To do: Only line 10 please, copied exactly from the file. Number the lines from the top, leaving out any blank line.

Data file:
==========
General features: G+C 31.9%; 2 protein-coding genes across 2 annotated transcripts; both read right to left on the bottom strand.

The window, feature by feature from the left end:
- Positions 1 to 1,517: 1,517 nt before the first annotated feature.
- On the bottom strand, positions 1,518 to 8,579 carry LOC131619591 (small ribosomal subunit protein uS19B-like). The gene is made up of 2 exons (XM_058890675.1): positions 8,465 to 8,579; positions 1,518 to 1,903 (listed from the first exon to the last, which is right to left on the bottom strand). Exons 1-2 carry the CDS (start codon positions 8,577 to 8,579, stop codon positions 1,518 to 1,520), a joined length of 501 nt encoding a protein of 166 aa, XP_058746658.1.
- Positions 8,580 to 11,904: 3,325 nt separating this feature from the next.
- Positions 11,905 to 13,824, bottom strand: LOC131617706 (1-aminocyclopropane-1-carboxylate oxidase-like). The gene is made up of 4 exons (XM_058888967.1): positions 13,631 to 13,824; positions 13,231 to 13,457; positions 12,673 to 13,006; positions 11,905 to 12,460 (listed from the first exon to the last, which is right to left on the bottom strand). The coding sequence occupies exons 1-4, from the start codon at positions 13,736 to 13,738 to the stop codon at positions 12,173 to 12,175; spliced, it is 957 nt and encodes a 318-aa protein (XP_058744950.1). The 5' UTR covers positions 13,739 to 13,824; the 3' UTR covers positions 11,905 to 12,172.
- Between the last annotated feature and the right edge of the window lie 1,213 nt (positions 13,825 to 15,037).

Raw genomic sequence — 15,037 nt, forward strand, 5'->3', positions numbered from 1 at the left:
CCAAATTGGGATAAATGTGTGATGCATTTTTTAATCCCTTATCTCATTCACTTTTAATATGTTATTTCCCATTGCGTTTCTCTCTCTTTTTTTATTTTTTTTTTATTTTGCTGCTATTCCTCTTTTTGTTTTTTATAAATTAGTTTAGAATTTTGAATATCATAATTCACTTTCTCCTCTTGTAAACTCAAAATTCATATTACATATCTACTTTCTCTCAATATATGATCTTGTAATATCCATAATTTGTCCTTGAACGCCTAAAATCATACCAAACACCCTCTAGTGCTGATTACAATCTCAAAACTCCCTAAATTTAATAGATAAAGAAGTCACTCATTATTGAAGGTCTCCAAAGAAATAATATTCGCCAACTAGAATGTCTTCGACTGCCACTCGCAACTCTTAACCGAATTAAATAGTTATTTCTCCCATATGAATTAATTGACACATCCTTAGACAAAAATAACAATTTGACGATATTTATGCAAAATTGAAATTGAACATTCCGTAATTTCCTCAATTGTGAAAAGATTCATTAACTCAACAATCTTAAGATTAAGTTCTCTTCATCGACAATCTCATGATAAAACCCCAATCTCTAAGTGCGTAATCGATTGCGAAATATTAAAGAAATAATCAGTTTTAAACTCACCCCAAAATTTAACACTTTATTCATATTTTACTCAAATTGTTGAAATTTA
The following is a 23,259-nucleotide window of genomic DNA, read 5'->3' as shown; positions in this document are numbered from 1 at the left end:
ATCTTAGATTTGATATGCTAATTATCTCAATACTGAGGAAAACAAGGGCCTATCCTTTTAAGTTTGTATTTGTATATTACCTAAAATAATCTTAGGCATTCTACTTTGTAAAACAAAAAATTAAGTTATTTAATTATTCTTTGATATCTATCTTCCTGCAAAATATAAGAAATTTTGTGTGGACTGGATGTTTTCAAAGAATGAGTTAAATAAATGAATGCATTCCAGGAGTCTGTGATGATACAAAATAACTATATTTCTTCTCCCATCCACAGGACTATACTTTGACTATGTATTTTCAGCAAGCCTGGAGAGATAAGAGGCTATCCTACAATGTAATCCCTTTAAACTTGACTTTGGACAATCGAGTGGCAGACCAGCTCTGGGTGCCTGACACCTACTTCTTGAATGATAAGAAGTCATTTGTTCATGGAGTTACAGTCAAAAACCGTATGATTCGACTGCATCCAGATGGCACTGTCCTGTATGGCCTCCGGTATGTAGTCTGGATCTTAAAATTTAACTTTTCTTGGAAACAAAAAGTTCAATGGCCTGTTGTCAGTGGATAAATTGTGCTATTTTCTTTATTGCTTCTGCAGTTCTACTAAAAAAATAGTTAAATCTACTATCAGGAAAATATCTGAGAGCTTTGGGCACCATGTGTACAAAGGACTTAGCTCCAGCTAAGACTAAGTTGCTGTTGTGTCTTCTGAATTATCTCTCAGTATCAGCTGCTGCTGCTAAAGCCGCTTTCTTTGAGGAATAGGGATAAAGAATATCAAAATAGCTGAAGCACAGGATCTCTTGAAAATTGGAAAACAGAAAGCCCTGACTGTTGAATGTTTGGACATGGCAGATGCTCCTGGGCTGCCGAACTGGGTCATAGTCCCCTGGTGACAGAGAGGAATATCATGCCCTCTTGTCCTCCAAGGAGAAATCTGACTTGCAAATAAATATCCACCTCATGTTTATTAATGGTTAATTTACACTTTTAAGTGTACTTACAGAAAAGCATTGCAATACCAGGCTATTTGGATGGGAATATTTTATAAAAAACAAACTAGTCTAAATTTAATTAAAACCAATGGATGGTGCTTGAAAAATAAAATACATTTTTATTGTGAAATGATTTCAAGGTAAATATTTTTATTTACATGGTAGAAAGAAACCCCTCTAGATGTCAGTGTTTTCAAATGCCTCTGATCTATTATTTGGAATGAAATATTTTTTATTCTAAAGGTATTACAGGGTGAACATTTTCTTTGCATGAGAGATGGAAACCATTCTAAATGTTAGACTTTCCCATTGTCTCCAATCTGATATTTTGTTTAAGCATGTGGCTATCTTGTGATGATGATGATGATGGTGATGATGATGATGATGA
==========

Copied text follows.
The following is a 23,259-nucleotide window of genomic DNA, read 5'->3' as shown; positions in this document are numbered from 1 at the left end: